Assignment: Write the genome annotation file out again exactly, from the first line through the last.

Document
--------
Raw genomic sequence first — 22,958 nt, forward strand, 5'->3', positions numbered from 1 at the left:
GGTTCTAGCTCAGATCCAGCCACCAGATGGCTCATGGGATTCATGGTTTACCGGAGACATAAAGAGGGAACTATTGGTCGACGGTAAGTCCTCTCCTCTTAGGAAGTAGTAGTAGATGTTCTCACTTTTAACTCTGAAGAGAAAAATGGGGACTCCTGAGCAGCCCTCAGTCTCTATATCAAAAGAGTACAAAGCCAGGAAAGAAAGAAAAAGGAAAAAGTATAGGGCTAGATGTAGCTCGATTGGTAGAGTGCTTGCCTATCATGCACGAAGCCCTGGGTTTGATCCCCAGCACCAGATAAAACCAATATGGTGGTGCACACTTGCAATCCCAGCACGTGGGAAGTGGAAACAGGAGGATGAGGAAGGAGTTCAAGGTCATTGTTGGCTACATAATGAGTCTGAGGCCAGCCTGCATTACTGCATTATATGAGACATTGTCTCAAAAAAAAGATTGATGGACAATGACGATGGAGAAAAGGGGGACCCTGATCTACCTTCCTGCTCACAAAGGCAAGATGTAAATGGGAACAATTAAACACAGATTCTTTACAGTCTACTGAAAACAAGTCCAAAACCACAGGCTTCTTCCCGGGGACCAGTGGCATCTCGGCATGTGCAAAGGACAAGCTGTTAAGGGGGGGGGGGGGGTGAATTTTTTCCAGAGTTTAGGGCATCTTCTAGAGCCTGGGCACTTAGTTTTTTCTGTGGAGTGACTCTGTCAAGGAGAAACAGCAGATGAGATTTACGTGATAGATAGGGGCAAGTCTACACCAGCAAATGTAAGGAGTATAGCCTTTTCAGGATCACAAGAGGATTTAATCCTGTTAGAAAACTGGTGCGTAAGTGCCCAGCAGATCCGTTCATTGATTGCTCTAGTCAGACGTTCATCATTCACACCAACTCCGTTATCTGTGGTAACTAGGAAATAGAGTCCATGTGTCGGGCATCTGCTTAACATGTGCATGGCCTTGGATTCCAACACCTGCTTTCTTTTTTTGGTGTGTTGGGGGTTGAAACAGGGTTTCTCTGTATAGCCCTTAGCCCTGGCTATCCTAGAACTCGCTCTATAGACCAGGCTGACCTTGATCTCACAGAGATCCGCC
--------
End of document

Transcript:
Raw genomic sequence first — 22,958 nt, forward strand, 5'->3', positions numbered from 1 at the left:
GGTTCTAGCTCAGATCCAGCCACCAGATGGCTCATGGGATTCATGGTTTACCGGAGACATAAAGAGGGAACTATTGGTCGACGGTAAGTCCTCTCCTCTTAGGAAGTAGTAGTAGATGTTCTCACTTTTAACTCTGAAGAGAAAAATGGGGACTCCTGAGCAGCCCTCAGTCTCTATATCAAAAGAGTACAAAGCCAGGAAAGAAAGAAAAAGGAAAAAGTATAGGGCTAGATGTAGCTCGATTGGTAGAGTGCTTGCCTATCATGCACGAAGCCCTGGGTTTGATCCCCAGCACCAGATAAAACCAATATGGTGGTGCACACTTGCAATCCCAGCACGTGGGAAGTGGAAACAGGAGGATGAGGAAGGAGTTCAAGGTCATTGTTGGCTACATAATGAGTCTGAGGCCAGCCTGCATTACTGCATTATATGAGACATTGTCTCAAAAAAAAGATTGATGGACAATGACGATGGAGAAAAGGGGGACCCTGATCTACCTTCCTGCTCACAAAGGCAAGATGTAAATGGGAACAATTAAACACAGATTCTTTACAGTCTACTGAAAACAAGTCCAAAACCACAGGCTTCTTCCCGGGGACCAGTGGCATCTCGGCATGTGCAAAGGACAAGCTGTTAAGGGGGGGGGGGGGGTGAATTTTTTCCAGAGTTTAGGGCATCTTCTAGAGCCTGGGCACTTAGTTTTTTCTGTGGAGTGACTCTGTCAAGGAGAAACAGCAGATGAGATTTACGTGATAGATAGGGGCAAGTCTACACCAGCAAATGTAAGGAGTATAGCCTTTTCAGGATCACAAGAGGATTTAATCCTGTTAGAAAACTGGTGCGTAAGTGCCCAGCAGATCCGTTCATTGATTGCTCTAGTCAGACGTTCATCATTCACACCAACTCCGTTATCTGTGGTAACTAGGAAATAGAGTCCATGTGTCGGGCATCTGCTTAACATGTGCATGGCCTTGGATTCCAACACCTGCTTTCTTTTTTTGGTGTGTTGGGGGTTGAAACAGGGTTTCTCTGTATAGCCCTTAGCCCTGGCTATCCTAGAACTCGCTCTATAGACCAGGCTGACCTTGATCTCACAGAGATCCGCC